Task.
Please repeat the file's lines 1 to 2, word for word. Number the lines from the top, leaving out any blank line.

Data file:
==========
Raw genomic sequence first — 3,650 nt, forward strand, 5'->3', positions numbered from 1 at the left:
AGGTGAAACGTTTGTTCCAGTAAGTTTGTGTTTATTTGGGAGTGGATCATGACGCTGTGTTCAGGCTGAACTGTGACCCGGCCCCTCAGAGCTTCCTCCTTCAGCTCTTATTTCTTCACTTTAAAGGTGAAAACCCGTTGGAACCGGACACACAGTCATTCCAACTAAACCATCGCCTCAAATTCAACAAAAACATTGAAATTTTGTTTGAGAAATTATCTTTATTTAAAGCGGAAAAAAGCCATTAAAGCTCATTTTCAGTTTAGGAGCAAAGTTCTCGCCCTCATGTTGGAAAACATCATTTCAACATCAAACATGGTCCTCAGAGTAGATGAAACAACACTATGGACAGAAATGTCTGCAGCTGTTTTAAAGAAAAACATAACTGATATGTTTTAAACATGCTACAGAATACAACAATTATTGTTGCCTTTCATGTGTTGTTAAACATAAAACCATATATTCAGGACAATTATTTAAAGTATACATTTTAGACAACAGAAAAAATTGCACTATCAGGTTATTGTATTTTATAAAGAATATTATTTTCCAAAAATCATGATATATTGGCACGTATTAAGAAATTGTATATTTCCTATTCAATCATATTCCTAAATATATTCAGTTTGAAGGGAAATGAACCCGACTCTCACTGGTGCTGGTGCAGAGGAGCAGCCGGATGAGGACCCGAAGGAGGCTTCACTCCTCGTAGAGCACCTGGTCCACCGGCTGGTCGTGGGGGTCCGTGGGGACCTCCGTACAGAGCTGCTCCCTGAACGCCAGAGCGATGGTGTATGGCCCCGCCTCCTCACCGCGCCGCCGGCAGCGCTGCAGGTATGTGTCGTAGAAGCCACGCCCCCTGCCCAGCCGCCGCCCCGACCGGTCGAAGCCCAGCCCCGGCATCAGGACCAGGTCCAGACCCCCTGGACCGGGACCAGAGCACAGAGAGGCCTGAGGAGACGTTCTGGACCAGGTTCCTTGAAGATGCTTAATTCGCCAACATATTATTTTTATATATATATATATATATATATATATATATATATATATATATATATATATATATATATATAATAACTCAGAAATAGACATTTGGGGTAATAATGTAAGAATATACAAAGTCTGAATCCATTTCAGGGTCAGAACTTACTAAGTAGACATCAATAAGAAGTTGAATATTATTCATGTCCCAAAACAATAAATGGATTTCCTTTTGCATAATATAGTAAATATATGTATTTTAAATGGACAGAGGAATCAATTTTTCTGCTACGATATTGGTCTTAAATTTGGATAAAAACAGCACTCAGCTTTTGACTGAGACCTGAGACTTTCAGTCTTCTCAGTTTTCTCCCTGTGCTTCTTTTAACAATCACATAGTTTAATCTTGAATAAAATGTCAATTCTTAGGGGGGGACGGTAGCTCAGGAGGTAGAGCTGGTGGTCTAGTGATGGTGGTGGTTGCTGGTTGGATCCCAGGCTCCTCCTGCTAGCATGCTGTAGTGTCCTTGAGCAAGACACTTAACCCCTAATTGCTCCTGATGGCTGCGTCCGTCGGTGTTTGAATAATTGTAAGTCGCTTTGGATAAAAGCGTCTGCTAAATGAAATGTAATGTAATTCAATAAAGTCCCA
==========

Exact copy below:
Raw genomic sequence first — 3,650 nt, forward strand, 5'->3', positions numbered from 1 at the left:
AGGTGAAACGTTTGTTCCAGTAAGTTTGTGTTTATTTGGGAGTGGATCATGACGCTGTGTTCAGGCTGAACTGTGACCCGGCCCCTCAGAGCTTCCTCCTTCAGCTCTTATTTCTTCACTTTAAAGGTGAAAACCCGTTGGAACCGGACACACAGTCATTCCAACTAAACCATCGCCTCAAATTCAACAAAAACATTGAAATTTTGTTTGAGAAATTATCTTTATTTAAAGCGGAAAAAAGCCATTAAAGCTCATTTTCAGTTTAGGAGCAAAGTTCTCGCCCTCATGTTGGAAAACATCATTTCAACATCAAACATGGTCCTCAGAGTAGATGAAACAACACTATGGACAGAAATGTCTGCAGCTGTTTTAAAGAAAAACATAACTGATATGTTTTAAACATGCTACAGAATACAACAATTATTGTTGCCTTTCATGTGTTGTTAAACATAAAACCATATATTCAGGACAATTATTTAAAGTATACATTTTAGACAACAGAAAAAATTGCACTATCAGGTTATTGTATTTTATAAAGAATATTATTTTCCAAAAATCATGATATATTGGCACGTATTAAGAAATTGTATATTTCCTATTCAATCATATTCCTAAATATATTCAGTTTGAAGGGAAATGAACCCGACTCTCACTGGTGCTGGTGCAGAGGAGCAGCCGGATGAGGACCCGAAGGAGGCTTCACTCCTCGTAGAGCACCTGGTCCACCGGCTGGTCGTGGGGGTCCGTGGGGACCTCCGTACAGAGCTGCTCCCTGAACGCCAGAGCGATGGTGTATGGCCCCGCCTCCTCACCGCGCCGCCGGCAGCGCTGCAGGTATGTGTCGTAGAAGCCACGCCCCCTGCCCAGCCGCCGCCCCGACCGGTCGAAGCCCAGCCCCGGCATCAGGACCAGGTCCAGACCCCCTGGACCGGGACCAGAGCACAGAGAGGCCTGAGGAGACGTTCTGGACCAGGTTCCTTGAAGATGCTTAATTCGCCAACATATTATTTTTATATATATATATATATATATATATATATATATATATATATATATATATATATATATATATAATAACTCAGAAATAGACATTTGGGGTAATAATGTAAGAATATACAAAGTCTGAATCCATTTCAGGGTCAGAACTTACTAAGTAGACATCAATAAGAAGTTGAATATTATTCATGTCCCAAAACAATAAATGGATTTCCTTTTGCATAATATAGTAAATATATGTATTTTAAATGGACAGAGGAATCAATTTTTCTGCTACGATATTGGTCTTAAATTTGGATAAAAACAGCACTCAGCTTTTGACTGAGACCTGAGACTTTCAGTCTTCTCAGTTTTCTCCCTGTGCTTCTTTTAACAATCACATAGTTTAATCTTGAATAAAATGTCAATTCTTAGGGGGGGACGGTAGCTCAGGAGGTAGAGCTGGTGGTCTAGTGATGGTGGTGGTTGCTGGTTGGATCCCAGGCTCCTCCTGCTAGCATGCTGTAGTGTCCTTGAGCAAGACACTTAACCCCTAATTGCTCCTGATGGCTGCGTCCGTCGGTGTTTGAATAATTGTAAGTCGCTTTGGATAAAAGCGTCTGCTAAATGAAATGTAATGTAATTCAATAAAGTCCCA